“Christ to me had become Life”
[Teacher and disciple—Freer Gallery of Art, Smithsonian Institution, Washington, DC: Purchase—Charles Lang Freer Endowment, F2006.4]
After over eight years continuously in India in various types of missionary work, ranging from pastor of an English church, head of a publishing house, missionary to the villages, district superintendent of large areas, I felt strangely drawn to work among the educated high castes, the intelligentsia. As a mission we were doing very little indeed among them. We had taken the line of least resistance and nearly all our work was among the low castes. Along with my regular work I had started a Bible class and study group at an Indian club house where leading Hindus and Mohammedans gathered. After tennis in the evenings we would sit together until darkness fell and study the New Testament and discuss spiritual matters.
One day one of the leading government officials, a Hindu, remarked, “How long has this mission been in this city?” I told him about fifty years. He asked very pointedly: “Then why have you gone only to the low castes? Why haven’t you come to us?” I replied that I supposed it was because we thought they did not want us. He replied: “It is a mistake. We want you if you will come in the right way.” . . .
But who was sufficient for these things? For it meant standing down amid the currents of thought and national movements sweeping over India and interpreting Christ to the situation. I was painfully conscious that I was not intellectually prepared for it. I was the more painfully conscious that I was not Christian enough to do what the situation demanded. And most depressing of all, I was physically broken.
Life and peace and rest
[Jones took a year’s furlough, but on his return to India he found it did not help.] Unless I got help from somewhere I would have to give up my missionary career, go back to America, and go to work on a farm to try to regain my health. It was one of my darkest hours.
At that time I was in a meeting at Lucknow. While in prayer, not particularly thinking about myself, a Voice seemed to say, “Are you yourself ready for this work to which I have called you?” I replied: “No, Lord, I am done for. I have reached the end of my rope.” The Voice replied, “If you will turn that over to me and not worry about it, I will take care of it.” I quickly answered, “Lord, I close the bargain right here.”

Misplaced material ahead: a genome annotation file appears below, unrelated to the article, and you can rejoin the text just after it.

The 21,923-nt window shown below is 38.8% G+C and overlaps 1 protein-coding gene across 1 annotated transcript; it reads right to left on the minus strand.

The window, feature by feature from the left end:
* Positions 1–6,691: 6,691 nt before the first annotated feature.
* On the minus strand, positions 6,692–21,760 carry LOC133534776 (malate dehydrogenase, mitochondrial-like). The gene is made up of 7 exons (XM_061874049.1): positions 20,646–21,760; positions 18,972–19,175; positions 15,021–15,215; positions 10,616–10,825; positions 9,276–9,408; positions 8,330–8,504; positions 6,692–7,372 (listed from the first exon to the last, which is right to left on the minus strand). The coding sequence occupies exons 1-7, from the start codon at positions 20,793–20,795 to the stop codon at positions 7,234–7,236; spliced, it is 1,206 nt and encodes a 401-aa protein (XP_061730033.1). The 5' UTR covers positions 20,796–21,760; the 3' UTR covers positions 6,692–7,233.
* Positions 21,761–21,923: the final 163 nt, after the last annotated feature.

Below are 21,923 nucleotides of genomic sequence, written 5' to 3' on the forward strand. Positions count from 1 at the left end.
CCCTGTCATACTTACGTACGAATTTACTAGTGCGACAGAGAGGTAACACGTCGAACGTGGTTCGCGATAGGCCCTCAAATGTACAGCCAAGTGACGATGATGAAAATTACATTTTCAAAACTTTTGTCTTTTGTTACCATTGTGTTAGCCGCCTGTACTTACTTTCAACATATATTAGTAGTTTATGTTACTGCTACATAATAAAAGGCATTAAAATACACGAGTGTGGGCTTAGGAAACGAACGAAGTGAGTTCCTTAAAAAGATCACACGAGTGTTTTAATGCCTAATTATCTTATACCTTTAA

A great peace settled into my heart and pervaded me. I knew it was done! Life—abundant Life—had taken possession of me. I was so lifted up that I scarcely touched the road as I quietly walked home that night. Every inch was holy ground. For days after that I hardly knew I had a body. I went through the days, working all day and far into the night, and came down to bedtime wondering why in the world I should ever go to bed at all, for there was not the slightest trace of tiredness of any kind. I seemed possessed by Life and Peace and Rest—by Christ himself. . . .
Nine of the most strenuous years of my life have gone by since then, and the old trouble has never returned, and I have never had such health. But it was more than a physical Touch. I seemed to have tapped new Life for body, mind, and spirit. Life was on a permanently higher level. And I had done nothing but take it! I suppose that this experience can be picked to pieces psychologically and explained. It does not matter. Life is bigger than processes and overflows them. Christ to me had become Life. Apart from this Touch, I question if I would have had the courage to answer the call to work among these leaders of India’s thought and life. It was too big and too exacting. But here I saw my Resources. And they have not failed. —From The Christ of the Indian Road ©1925 Abingdon Press, used by permission. All rights reserved.
By E. Stanley Jones
[Christian History originally published this article in Christian History Issue #136 in 2020]E. Stanley Jones
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